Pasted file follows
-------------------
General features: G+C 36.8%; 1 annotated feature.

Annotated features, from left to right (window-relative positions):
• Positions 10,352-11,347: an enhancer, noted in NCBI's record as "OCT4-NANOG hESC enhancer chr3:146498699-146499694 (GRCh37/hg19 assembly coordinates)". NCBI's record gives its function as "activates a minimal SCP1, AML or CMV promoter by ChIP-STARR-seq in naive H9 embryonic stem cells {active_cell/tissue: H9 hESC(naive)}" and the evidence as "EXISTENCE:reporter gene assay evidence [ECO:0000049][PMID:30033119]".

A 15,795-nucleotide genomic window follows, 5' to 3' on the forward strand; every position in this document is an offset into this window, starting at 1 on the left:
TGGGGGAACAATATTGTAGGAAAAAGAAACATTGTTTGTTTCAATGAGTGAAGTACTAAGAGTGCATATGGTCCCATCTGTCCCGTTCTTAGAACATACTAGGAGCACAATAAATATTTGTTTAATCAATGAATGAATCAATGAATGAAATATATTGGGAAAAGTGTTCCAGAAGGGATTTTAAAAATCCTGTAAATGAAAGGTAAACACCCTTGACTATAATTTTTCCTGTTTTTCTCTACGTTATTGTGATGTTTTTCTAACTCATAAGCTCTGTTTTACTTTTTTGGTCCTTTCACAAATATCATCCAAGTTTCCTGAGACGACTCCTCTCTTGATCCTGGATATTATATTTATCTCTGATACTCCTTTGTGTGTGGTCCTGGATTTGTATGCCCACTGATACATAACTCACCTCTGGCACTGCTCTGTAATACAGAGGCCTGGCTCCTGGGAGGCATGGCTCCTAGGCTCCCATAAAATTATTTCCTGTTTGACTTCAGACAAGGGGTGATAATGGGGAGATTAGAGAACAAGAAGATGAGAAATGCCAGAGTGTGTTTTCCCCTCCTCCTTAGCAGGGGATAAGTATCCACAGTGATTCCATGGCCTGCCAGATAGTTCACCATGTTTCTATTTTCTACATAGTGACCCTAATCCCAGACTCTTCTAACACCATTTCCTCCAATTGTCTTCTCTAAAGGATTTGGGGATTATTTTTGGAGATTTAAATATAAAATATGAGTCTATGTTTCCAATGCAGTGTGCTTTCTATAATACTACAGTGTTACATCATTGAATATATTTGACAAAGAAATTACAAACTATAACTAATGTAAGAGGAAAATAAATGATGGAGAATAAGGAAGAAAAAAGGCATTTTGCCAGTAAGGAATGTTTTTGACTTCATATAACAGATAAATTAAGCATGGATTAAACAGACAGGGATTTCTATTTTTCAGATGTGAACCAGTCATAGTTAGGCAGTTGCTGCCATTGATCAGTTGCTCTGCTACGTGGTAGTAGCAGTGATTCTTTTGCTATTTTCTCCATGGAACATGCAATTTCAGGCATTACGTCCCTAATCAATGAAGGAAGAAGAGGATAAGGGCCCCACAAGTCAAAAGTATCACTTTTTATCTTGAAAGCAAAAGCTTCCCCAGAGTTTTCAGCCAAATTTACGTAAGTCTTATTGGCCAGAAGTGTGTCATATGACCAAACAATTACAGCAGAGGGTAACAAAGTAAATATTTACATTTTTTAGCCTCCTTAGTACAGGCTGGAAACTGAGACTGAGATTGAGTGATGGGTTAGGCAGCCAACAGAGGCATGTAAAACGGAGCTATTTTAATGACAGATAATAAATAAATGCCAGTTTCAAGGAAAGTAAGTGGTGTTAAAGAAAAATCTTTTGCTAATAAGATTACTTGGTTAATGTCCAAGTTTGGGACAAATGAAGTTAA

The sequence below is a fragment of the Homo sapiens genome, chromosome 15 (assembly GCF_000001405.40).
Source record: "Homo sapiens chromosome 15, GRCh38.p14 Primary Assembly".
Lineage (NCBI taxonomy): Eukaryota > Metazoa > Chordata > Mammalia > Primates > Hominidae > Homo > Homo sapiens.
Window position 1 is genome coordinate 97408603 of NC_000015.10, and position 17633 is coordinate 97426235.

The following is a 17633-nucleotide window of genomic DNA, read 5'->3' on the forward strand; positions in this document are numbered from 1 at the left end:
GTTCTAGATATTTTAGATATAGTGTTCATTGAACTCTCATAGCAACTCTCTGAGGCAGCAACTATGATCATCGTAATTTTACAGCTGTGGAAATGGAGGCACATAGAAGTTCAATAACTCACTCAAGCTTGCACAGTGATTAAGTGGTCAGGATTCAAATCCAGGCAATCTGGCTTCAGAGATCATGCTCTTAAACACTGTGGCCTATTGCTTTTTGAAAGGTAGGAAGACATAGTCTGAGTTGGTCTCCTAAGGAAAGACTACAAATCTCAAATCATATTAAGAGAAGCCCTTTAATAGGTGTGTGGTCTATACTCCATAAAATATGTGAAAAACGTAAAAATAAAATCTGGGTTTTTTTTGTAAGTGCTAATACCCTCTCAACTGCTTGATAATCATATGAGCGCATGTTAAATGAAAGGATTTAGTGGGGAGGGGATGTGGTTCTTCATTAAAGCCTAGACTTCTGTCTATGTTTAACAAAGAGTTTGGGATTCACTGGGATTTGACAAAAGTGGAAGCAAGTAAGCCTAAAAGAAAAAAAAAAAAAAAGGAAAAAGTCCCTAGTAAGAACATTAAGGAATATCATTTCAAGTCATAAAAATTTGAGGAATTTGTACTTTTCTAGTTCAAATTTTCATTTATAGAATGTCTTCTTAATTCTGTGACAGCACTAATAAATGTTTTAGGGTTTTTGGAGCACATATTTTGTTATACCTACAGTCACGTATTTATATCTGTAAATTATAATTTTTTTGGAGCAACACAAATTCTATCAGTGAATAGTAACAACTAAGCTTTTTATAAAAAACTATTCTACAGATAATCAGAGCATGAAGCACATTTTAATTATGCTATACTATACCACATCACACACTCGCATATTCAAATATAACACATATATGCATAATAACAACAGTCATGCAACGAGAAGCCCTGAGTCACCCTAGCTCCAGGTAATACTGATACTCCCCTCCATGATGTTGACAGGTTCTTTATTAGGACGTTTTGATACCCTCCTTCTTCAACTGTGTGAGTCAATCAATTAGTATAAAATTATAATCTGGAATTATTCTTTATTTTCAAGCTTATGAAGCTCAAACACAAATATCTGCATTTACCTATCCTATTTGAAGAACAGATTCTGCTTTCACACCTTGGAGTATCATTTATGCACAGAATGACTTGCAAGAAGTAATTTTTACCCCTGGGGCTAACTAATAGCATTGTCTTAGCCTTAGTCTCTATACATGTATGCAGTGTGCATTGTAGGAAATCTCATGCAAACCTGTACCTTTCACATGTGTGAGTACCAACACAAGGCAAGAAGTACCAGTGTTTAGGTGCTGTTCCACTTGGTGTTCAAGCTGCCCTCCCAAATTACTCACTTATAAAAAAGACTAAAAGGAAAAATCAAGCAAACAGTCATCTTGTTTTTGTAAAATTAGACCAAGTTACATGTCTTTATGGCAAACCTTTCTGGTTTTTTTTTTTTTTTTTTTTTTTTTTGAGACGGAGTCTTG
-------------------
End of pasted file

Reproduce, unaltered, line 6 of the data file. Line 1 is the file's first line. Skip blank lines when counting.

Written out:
The sequence below is a fragment of the Homo sapiens genome, chromosome 15 (assembly GCF_000001405.40).